Career Development Award
*NEW 'Letter of Intent' Deadline: Thursday, October 15, 2015
*NEW Application Deadline: Tuesday, December 8, 2015
Award Start Date: January 1, 2016
The National Hemophilia Foundation (NHF), a nonprofit organization founded in 1948, is dedicated to finding better treatments and cures for inheritable bleeding disorders and to preventing the complications of these disorders through education, advocacy, and research. NHF seeks research grant applications from established investigators, preferably at the assistant professor level or above, who have demonstrated a commitment to bleeding disorders research. We especially encourage innovative projects that promote the development of novel technologies and/or therapies to advance the field of bleeding disorders research.
The funding for this award has been made possible by a generous grant from Novo Nordisk, Inc.
Candidates must hold an MD, PhD, or equivalent degree, with no more than six years of postdoctoral years of experience in hematology, nor more than six years since completion of medical training. United States citizenship is not required, but applicants must be affiliated with or be faculty members of a U.S.-based domestic organization, such as - universities, colleges, hospitals or laboratories. Only non-commercial institutions and investigators associated with a non-commercial institution are eligible to apply for this award.
The CDA award recipient will be expected to spend at least 75% of their working time on the funded research project. The CDA recipient and his/her mentor are also expected to remain at their institution for the duration of the project. For the application, letters of support from appropriate institutional officials (department chair and financial grants officer) indicating the institution’s commitment to allow the candidate to focus his/her efforts on the stated research project will be required.
Scope of Research
NHF is interested in funding innovative research studies in the area of bleeding disorders to be carried out at the sub cellular, cellular, animal or human/patient levels.
Studies to evaluate the genetic and immunologic bases for inhibitor development may lead to strategies to circumvent this potential complication of clotting factor replacement and/or gene transfer. This research could provide the opportunity to determine the prognostic indicators that place patients at risk of inhibitor development. Inhibitor research may also lead to the development of synthetic replacement factor and gene therapy products with decreased immunogenicity. This includes research on genotype/phenotype relationships and susceptibility to inhibitors.
Better functional assays for clotting factor proteins are also needed. Reproducible, low-volume measure of factor VIII and factor IX activity in different animal models would greatly facilitate validation of in vivo gene therapy studies as well as innovative alternative treatment strategies. Structural studies of clotting factor proteins are needed in order to design more efficacious, longer-lived clotting factor proteins. Development of both small, biologically active, orally delivered molecules and improved protein delivery systems represent strategies that could lead to advances in our understanding of bleeding disorders.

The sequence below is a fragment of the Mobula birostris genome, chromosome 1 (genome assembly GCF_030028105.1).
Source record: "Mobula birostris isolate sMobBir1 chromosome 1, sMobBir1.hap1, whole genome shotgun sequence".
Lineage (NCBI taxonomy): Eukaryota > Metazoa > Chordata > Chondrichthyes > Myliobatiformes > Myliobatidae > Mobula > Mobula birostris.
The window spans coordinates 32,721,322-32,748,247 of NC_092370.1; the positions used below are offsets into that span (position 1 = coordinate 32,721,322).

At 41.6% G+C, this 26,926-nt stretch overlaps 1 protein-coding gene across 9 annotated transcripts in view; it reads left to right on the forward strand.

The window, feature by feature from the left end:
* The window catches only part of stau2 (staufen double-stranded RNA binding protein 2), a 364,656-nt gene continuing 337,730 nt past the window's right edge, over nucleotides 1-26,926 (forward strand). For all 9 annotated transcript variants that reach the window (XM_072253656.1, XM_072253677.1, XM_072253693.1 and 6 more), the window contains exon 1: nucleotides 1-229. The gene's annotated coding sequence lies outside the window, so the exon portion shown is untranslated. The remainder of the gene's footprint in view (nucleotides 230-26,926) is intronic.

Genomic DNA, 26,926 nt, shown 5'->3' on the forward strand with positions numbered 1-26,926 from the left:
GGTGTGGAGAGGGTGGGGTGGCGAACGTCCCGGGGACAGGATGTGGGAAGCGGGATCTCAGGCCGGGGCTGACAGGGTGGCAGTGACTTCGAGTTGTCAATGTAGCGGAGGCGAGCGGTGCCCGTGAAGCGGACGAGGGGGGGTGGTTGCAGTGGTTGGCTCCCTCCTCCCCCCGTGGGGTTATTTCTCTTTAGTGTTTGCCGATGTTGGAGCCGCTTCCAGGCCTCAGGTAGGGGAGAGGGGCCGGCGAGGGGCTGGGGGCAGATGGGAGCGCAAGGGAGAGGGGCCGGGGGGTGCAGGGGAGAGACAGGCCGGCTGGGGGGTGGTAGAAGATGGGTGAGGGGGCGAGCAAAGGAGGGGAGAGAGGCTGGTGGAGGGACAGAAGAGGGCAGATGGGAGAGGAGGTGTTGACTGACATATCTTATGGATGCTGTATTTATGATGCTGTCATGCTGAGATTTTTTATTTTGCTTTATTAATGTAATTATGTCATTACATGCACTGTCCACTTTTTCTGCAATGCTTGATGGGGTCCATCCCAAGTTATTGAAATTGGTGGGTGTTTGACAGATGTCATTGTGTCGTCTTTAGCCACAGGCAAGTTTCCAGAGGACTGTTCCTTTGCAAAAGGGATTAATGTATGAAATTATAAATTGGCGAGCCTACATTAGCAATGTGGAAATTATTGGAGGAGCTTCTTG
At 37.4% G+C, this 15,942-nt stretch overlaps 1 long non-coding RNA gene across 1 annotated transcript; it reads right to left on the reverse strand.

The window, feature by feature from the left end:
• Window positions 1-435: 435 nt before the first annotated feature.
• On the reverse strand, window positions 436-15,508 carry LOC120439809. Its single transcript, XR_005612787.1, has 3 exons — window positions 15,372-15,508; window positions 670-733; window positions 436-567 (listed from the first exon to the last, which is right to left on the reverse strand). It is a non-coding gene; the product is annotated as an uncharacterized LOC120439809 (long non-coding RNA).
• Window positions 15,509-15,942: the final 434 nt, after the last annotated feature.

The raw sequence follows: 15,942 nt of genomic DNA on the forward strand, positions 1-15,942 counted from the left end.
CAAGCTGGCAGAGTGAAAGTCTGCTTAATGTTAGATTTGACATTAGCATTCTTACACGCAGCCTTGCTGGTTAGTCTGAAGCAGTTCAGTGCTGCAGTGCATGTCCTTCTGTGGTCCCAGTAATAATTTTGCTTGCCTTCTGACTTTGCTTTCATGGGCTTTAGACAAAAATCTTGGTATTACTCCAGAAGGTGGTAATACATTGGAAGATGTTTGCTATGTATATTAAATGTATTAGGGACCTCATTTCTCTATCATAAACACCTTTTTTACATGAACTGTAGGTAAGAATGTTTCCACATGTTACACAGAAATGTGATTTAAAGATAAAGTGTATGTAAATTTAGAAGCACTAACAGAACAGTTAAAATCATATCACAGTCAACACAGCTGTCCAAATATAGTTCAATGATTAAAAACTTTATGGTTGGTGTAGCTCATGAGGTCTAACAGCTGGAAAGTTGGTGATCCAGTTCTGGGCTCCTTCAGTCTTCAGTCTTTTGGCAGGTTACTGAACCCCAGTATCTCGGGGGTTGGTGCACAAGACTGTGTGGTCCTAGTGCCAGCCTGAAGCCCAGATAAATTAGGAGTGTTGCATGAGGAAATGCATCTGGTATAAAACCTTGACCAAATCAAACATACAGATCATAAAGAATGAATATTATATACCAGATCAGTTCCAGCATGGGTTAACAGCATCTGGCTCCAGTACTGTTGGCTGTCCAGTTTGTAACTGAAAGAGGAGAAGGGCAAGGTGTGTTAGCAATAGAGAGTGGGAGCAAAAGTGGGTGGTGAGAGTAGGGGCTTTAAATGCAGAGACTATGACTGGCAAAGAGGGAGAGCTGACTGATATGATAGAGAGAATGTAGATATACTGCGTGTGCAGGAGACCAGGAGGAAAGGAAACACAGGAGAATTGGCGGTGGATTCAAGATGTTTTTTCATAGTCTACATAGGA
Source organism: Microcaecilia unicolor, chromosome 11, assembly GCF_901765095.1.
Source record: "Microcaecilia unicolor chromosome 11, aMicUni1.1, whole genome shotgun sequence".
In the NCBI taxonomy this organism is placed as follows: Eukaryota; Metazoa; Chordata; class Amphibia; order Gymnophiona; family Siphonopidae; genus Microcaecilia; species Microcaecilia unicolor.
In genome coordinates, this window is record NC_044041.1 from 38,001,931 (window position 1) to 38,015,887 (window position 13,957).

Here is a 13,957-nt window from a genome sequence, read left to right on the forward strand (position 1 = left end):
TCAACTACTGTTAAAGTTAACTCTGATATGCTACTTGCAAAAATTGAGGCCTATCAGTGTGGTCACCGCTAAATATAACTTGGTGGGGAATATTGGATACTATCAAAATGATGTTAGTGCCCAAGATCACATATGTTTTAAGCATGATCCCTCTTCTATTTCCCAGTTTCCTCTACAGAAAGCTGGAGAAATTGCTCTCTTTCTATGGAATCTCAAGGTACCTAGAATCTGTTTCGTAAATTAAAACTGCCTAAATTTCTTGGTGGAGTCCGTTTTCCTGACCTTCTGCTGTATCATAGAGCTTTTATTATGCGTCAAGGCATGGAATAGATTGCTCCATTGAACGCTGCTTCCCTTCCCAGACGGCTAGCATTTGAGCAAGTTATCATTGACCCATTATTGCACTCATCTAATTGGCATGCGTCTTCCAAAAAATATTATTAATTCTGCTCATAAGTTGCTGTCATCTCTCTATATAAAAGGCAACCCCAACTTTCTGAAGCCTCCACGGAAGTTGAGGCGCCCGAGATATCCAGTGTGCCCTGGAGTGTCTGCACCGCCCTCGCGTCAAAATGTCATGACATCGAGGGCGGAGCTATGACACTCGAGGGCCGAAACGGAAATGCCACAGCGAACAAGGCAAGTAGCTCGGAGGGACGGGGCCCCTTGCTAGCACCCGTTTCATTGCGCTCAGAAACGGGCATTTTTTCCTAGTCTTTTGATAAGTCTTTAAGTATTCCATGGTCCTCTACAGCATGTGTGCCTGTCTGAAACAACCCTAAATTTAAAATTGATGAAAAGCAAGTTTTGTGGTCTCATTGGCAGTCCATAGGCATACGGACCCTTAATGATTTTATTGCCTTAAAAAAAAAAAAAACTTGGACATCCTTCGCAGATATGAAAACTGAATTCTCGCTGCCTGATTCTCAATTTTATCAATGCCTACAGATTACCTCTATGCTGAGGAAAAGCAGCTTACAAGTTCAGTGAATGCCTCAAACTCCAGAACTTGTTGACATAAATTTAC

While gene therapy has been an approach which has shown much promise, no one method has been demonstrated to be superior. Multiple experimental strategies may be undertaken to help find a “cure” for bleeding disorders. NHF is seeking research proposals on the nature, propagation, and use of hematopoietic, liver, or stem cells as an approach for gene transfer for hemophilia or other novel approaches for treating bleeding disorders. All CDA research proposals are subjected to a rigorous peer review process. Applications will be reviewed on scientific merit and scored in terms of project significance, scientific approach, innovation, investigator qualifications and institutional environment.
All interested candidates need to submit a ‘Letter of Intent’ by no later than 5 pm ET on Thursday, October 15, 2015. Letters that do not arrive by 5pm Eastern on the deadline date will not be accepted.
LOIs will be evaluated by members of NHF’s Research Review Committee who will collectively decide upon those candidates invited to submit a CDA application. Upon receiving LOI approval, candidates will have until December 8, 2015 to submit their full CDA application to NHF.
LOIs should be emailed to Angelina Wang at email@example.com or sent to her attention at NHF, 7 Penn Plaza, 370 7th Avenue, Suite 1204, New York, NY 10001.
LOIs need to be submitted on institutional letterhead and will not be considered for review unless signed by the candidate. LOIs can be addressed to "Members of NHF's Research Review Committee". Letters should be 1 to 1.5 pages in length and include a brief introduction of the candidate-researcher, his/her mentor, institution and a description of the proposed research project. LOIs must also be accompanied by a CV (NIH-style biosketch preferred) for both the candidate as his/her mentor.
(If sending by mail, you will be responsible for allowing for adequate time for postal delivery.)